Wayward Thinking

The Book of Funnels
by Christian Hawkey
77pp, $13, Verse Press, Amherst, MA, www.versepress.org

There is a whispered playfulness about Christian Hawkey's first collection, appropriately indicated by its whimsical cover illustration: a stuffed toy duck teeters poignantly on the edge of a hotel bed, echoed by its back-cover duck reflection in an impersonal dressing table mirror. This strange repositioning of the urban and the everyday filters through Hawkey's poetry: in a way it is the poetry, as the delicate sifting process of the poet's wayward thinking forms the real fascination of his writing.

Thoughts in 'The Book of Funnels' are lively, buzzing, cannot really be owned: 'A thought drones in, trailing its landing gear' ( 'The Isle of Monapia') - wasps, moths: perceptions flutter and are uttered, but each moves mysteriously and of its own volition, 'as if it were someone else's and not your own' ('Up Here in the Rafters Everything is Clear').  Yet this collection is far from objective or anonymous - there is an insistently present narrator, and this is what makes Hawkey's poetry such an interesting mix. In the vast majority of the poems an 'I' speaks, in others there is a 'he'; very few are 'objective' and these few are sustained by the personal nuances of the rest. I loved Hawkey's neologism 'whispercourse' ( in the 'funnels' section of the book); it captures the lyrical way the poems work, as the connective sidesteps of image, mood, word, create both fresh perspective (one of the fundamental projects of poetry) and leave evidence of their own choreography. 'I negotiate/ a stream of particles' he writes in the same sequence, seemingly endless but for the human presence of 'the red warmth of soft breathing'.

Of course this method is probably easier to trace in the poems than describe in prose! It has elements of classic stream-of-consciousness, but also of poetry's resonant, clear-cut phrasing: Hawkey finds his own forms but is generally loyal to their architecture. More often it is in permutations of phrasing that ideas float and mutate. 'I Return to the O's in Oblivion', for example, is a beautifully sculpted poem, starting from an abstract premise but ending in a touchingly bizarre humanity 'large man/ in a white dress, soaking up the moon./ Nights I took down, gently, and put on./ White moon soaking in the backyard'. The poem tracks impulses to embody and release, and the interplay between the cerebral and the visceral: 'His aorta pulsed. His mind pulsed back'. The 'O' is zero, nothing; is an exclamation of wonder, and then becomes the white reflective disc of the moon.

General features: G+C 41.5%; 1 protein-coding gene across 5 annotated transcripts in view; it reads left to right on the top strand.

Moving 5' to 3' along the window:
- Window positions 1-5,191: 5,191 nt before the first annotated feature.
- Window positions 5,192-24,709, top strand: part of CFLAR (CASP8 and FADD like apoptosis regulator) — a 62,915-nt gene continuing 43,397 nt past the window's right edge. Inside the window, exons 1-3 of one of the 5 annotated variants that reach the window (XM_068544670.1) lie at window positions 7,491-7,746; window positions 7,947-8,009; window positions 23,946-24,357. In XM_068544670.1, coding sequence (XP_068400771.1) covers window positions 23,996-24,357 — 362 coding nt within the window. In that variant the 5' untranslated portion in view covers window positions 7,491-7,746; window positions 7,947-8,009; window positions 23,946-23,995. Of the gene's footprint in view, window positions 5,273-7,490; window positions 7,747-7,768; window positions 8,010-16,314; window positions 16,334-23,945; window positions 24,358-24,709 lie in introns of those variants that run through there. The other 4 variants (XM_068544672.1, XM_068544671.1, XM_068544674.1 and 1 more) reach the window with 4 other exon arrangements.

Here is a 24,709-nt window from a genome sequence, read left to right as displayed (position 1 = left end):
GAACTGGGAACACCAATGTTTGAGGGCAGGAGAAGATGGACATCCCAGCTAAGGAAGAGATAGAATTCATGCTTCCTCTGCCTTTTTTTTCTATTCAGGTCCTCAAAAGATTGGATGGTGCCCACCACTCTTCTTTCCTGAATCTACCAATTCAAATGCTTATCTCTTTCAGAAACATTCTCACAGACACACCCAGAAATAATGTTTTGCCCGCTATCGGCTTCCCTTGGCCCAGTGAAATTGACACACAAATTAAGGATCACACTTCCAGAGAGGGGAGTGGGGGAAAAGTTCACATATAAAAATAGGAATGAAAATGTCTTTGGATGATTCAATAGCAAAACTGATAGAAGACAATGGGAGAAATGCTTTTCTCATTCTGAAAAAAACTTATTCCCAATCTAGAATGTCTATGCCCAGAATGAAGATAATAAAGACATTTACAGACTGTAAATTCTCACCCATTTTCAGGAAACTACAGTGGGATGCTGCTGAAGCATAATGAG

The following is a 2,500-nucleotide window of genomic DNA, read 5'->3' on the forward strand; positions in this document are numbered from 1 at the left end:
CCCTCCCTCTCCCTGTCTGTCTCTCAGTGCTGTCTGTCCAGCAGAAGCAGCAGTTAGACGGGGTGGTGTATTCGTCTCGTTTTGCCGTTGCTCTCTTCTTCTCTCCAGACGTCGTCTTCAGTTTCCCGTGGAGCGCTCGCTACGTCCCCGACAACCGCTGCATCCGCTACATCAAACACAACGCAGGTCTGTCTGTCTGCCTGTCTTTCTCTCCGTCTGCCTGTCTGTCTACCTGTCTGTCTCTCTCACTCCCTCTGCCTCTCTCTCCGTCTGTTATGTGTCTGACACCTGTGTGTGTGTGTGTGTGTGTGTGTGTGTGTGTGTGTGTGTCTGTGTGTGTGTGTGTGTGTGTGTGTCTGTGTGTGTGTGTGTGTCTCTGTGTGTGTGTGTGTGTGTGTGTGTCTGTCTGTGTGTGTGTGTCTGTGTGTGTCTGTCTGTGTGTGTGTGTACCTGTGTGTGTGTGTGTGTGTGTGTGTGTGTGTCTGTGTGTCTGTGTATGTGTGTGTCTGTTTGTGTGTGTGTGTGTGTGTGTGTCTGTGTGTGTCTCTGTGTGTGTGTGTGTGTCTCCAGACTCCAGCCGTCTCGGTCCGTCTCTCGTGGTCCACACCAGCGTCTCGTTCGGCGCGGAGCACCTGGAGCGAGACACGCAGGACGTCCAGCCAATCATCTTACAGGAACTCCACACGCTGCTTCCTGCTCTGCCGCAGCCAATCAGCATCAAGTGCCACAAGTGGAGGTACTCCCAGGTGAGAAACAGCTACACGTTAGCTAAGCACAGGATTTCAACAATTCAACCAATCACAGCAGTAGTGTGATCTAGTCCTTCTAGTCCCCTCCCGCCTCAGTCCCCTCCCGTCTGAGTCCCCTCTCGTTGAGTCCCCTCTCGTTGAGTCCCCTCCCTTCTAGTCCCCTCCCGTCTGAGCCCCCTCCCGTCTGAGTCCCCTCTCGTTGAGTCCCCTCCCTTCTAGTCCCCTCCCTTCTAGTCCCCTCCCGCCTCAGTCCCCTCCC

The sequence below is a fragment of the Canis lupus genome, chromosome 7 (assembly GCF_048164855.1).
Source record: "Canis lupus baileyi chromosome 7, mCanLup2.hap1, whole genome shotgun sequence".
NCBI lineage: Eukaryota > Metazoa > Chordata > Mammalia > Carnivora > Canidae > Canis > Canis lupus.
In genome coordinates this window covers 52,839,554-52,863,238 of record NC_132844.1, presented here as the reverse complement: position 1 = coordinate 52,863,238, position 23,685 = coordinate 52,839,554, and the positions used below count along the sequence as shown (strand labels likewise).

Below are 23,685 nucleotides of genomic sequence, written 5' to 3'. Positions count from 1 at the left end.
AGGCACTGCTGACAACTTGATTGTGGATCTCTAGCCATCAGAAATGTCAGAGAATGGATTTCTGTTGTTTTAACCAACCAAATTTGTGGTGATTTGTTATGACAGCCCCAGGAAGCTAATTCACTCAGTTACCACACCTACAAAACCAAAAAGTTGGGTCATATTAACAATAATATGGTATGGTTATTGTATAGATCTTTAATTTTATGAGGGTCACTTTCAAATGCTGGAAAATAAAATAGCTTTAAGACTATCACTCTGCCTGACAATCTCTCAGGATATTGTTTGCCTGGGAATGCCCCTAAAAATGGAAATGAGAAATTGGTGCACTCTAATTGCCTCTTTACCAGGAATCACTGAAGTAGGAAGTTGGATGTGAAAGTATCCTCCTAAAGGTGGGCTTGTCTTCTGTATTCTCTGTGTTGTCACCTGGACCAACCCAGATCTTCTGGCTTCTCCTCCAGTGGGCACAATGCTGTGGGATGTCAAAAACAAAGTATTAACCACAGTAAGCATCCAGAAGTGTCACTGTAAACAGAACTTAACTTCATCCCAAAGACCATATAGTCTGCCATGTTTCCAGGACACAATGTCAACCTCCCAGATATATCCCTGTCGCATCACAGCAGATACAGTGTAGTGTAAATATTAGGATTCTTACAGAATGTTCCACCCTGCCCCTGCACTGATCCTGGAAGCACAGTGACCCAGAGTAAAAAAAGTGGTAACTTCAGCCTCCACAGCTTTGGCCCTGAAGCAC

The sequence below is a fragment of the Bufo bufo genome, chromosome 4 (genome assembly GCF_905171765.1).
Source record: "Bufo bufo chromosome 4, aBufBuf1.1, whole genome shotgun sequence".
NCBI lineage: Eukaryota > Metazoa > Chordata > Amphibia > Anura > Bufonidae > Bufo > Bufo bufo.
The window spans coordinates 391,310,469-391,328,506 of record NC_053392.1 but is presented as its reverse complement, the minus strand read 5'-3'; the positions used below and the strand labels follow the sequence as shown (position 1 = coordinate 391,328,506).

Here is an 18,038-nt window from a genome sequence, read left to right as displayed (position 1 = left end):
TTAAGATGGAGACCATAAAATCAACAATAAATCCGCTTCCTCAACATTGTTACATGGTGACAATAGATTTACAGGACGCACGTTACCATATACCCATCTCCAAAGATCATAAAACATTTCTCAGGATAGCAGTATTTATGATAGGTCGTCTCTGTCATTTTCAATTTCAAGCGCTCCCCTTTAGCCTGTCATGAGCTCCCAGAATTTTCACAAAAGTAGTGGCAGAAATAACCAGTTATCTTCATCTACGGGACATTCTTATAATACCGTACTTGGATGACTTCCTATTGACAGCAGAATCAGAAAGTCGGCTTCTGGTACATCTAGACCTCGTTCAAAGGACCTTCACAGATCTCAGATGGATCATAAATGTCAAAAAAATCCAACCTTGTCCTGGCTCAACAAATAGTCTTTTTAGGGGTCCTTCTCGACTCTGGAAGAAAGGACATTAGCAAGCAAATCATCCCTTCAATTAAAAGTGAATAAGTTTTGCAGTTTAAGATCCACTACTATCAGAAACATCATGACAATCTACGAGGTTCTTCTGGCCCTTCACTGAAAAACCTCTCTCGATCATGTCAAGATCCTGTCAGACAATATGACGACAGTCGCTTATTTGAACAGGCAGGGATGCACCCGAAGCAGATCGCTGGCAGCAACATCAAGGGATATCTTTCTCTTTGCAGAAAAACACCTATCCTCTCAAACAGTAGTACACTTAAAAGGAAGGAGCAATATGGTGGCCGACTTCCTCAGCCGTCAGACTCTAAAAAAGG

These poems are both baffling and entrancing: I particularly liked 'Slow Waltz Through Inflatable Landscape', with its sense of journey and ineluctable companionship. In many, the sense of identity is very fluid and somewhat lonely. The occasional poem - 'Note Left Behind on a Table' 'Secret Ministry' - evokes a  personal relationship, though in these too there is an exploration of incomprehension, of absence. Although there are some cultural references - Goya, John Clare - for the most part Hawkey's writing is an organic, self-generated process: intriguing and original; but also good humoured and open enough to invite you in for further reflection.
         Sarah Law 2005